Authored by Paul Dillon and Mike Schiavo
Last week, the IRS released final section 199A regulations for the 20 percent pass-through deduction enacted under the Tax Cuts and Jobs Act (TCJA). For taxable years beginning after Dec. 31, 2017, and before Jan. 1, 2026, noncorporate taxpayers (individuals, trusts and estates) may take a deduction of up to 20 percent of qualified business income (QBI) from partnerships, S corporations and sole proprietorships, plus 20 percent of qualified REIT dividends and publicly traded partnership (PTP) income. There are a number of important changes and clarifications compared to the proposed regulations, which we will address in future alerts. As part of the regulations package, the IRS also provided a safe harbor in Notice 2019-07 for rental real estate to be treated as a trade or business solely for purposes of section 199A.
- Under the safe harbor, a rental real estate enterprise will be treated as a trade or business for section 199A purposes if 250 hours per year of rental services are performed with respect to the rental enterprise.
- Triple net leases are specifically prohibited from using the safe harbor. Triple net leases will need to be analyzed outside of the safe harbor to determine if they are eligible for the section 199A deduction.
- Taxpayers can rely on the safe harbor until a final revenue procedure is issued.
- The safe harbor is strictly limited to the application of section 199A.
- Taxpayers can treat each rental real estate property as a stand-alone enterprise or group together similar properties and treat each group as an enterprise.
- Although the safe harbor applies solely for purposes of section 199A, clients should be reminded that treating rental properties as a trade or business may require filing Form 1099 to report rental expenses and treating mortgage interest as business interest expense subject to the new limitations on the business interest expense deduction.
Safe harbor for rental real estate
Under the safe harbor, a “rental real estate enterprise” (defined below) will be treated as a trade or business for section 199A purposes if it meets the following requirements:
- separate books and records are maintained to reflect income and expenses for each rental real estate enterprise;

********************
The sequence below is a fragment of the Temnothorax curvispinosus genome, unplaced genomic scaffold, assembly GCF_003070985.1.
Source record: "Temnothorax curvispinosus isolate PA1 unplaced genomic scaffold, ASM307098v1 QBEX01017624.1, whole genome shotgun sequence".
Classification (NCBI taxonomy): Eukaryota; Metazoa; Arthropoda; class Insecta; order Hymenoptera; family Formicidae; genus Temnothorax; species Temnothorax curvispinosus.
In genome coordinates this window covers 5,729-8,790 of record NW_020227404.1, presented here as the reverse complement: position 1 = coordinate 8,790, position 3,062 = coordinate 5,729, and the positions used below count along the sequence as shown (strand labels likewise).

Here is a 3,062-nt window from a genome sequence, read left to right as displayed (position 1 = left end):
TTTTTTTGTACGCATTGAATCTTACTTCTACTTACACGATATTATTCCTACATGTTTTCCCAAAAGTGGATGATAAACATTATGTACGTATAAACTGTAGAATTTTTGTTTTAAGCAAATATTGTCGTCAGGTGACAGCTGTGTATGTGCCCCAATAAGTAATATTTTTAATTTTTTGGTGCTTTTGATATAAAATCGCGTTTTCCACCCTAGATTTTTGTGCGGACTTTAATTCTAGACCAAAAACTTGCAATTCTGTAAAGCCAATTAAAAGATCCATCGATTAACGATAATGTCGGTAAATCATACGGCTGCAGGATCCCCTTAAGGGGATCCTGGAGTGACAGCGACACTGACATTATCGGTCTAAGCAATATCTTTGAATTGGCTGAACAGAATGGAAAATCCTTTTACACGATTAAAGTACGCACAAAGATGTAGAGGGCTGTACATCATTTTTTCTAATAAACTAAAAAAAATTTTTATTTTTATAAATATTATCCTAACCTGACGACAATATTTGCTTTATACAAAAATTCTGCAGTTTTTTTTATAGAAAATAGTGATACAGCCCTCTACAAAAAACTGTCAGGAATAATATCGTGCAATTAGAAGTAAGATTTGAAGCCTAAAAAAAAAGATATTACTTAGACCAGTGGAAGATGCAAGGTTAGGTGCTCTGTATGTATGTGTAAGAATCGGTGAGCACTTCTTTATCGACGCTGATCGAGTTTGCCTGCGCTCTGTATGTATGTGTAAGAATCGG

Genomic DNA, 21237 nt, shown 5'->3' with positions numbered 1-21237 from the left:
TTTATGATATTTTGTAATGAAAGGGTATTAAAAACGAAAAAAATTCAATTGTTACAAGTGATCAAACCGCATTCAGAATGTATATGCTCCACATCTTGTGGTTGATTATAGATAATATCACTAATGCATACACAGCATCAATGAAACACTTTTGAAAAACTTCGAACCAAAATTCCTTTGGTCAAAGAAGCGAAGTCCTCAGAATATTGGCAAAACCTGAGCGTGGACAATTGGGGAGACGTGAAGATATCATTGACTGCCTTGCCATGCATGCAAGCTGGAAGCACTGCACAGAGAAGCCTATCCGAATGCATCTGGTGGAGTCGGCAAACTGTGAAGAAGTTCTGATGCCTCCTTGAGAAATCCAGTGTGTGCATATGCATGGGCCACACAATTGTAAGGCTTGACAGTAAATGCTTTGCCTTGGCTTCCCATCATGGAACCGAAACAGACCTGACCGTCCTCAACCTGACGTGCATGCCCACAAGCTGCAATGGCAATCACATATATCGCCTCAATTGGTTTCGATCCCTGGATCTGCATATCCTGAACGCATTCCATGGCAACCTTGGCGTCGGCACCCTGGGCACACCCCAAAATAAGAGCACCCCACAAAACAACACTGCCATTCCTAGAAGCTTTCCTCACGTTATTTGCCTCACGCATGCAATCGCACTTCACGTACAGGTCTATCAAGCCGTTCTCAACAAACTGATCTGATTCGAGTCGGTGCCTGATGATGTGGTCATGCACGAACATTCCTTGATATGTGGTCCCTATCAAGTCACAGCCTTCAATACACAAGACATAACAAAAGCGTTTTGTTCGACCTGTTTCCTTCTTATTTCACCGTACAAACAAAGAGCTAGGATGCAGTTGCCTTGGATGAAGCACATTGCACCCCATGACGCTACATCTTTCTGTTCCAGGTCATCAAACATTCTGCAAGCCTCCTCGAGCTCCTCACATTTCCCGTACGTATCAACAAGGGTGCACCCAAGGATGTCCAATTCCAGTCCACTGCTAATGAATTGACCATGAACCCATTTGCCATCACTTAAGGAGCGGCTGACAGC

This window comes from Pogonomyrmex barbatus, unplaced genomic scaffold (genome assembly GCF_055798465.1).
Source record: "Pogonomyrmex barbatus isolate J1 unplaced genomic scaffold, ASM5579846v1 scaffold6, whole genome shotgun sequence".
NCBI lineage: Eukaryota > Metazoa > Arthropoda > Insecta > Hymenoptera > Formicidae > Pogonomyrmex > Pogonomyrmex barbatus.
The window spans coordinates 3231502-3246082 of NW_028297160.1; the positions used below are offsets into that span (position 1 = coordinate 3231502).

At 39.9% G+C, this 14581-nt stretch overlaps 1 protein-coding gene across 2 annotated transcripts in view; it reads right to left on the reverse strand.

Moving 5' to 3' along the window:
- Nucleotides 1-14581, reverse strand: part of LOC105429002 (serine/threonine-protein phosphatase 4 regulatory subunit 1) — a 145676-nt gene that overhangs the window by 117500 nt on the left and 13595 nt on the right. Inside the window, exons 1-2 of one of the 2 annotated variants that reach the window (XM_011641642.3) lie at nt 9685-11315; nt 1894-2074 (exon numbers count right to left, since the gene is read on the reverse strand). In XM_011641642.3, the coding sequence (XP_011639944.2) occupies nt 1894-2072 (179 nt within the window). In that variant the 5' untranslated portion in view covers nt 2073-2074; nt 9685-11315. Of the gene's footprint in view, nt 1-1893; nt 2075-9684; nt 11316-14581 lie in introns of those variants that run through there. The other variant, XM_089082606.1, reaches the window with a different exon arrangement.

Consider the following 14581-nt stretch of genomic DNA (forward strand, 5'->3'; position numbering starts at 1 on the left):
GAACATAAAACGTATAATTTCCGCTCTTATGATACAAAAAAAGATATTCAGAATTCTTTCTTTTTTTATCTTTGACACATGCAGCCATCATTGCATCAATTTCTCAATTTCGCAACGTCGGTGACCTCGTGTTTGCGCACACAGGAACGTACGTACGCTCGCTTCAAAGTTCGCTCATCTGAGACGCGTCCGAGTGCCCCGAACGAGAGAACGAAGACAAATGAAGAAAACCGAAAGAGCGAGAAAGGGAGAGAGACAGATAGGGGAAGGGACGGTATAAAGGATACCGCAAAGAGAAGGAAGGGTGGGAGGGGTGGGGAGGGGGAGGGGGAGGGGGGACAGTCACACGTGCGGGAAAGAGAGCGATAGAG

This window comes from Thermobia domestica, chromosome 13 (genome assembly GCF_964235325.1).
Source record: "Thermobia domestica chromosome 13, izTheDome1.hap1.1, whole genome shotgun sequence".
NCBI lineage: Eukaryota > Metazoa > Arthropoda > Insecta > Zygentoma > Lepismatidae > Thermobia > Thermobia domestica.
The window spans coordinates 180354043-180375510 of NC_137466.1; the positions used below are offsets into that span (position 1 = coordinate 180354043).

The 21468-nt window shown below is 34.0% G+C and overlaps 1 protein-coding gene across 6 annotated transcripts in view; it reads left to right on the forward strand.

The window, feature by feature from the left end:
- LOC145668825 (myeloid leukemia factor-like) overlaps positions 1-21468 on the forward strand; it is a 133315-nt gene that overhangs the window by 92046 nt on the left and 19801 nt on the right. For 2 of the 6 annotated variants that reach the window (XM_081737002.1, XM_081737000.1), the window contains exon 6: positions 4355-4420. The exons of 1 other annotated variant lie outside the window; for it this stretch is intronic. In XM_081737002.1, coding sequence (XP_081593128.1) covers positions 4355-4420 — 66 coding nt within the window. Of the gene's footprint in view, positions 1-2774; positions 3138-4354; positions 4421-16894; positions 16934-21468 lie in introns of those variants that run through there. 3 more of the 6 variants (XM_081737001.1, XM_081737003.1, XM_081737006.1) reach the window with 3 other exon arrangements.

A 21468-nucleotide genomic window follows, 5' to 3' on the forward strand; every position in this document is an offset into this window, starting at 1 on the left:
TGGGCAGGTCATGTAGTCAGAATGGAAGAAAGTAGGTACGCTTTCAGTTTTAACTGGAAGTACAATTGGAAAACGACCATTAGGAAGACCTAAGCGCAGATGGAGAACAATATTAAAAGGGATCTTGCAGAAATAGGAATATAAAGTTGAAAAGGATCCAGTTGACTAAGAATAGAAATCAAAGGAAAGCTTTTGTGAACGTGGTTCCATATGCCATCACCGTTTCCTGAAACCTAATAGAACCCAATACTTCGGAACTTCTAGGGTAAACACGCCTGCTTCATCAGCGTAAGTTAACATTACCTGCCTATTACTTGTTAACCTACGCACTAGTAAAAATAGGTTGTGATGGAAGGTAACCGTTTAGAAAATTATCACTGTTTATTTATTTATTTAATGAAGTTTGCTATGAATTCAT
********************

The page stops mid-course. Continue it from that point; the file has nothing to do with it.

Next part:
- 250 or more hours of rental services (examples below) are performed per year for tax years beginning before Jan. 1, 2023, and
- the taxpayer maintains contemporaneous records, including time reports, logs or similar documents regarding hours of all services performed, a description of all services performed, dates on which the services were performed and who performed the services.
A rental real estate enterprise is defined as an interest in real property held to produce rents and may consist of an interest in multiple properties. The individual or relevant pass-through entity must hold the interest directly or through a disregarded entity.
Taxpayers can treat each rental real estate property as a stand-alone enterprise or group together similar properties and treat each group as an enterprise. Commercial and residential real estate may not be a part of the same rental real estate enterprise. Taxpayers must be consistent with this treatment unless there is a significant change in facts and circumstances.
Rental services may be performed by owners, employees, agents or independent contractors. Rental services include:
- advertising to rent or lease the real estate;
- negotiating and executing leases;
- verifying information contained in prospective tenant applications;
- collecting rent;
- daily operation, maintenance and repair of the property;
- managing the real estate;
- purchasing materials; and
- supervising employees and independent contractors.
Qualifying rental services do not include financial or investment management activities such as arranging financing, procuring property, reviewing financial statements or operations reports, planning, managing or constructing long-term capital improvements or travel to and from the real estate properties.
Real estate rented or leased under a triple net lease is not eligible for the safe harbor. Further, real estate used by the taxpayer as a residence for any part of the year is not eligible for the safe harbor.
Disclosure requirement. In order to apply the safe harbor, a taxpayer attaches a signed statement, invoking perjury penalties, to the tax return reporting the section 199A deduction.
As part of the regulations package, the IRS also provided a safe harbor in Notice 2019-07 for rental real estate to be treated as a trade or business solely for purposes of section 199A. This safe harbor requires rental real estate professionals to contemporaneously track the time spent by rental real estate professionals on rental real estate activities. Baker Tilly’s sample log can be used to identify activities that qualify for the TCJA section 199A safe harbor for rental real estate activities.
Please consult your Baker Tilly tax advisor to determine how best to take advantage of this new guidance.
For related insights and in-depth analysis, see our Tax Reform Resource Center.
For more information on these topics, or to learn how Baker Tilly tax specialists can help, contact our team.